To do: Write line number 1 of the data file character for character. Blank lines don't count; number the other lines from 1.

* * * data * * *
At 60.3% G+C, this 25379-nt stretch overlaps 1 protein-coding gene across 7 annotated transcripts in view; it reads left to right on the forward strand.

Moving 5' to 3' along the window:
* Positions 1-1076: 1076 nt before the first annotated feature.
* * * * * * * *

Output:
At 60.3% G+C, this 25379-nt stretch overlaps 1 protein-coding gene across 7 annotated transcripts in view; it reads left to right on the forward strand.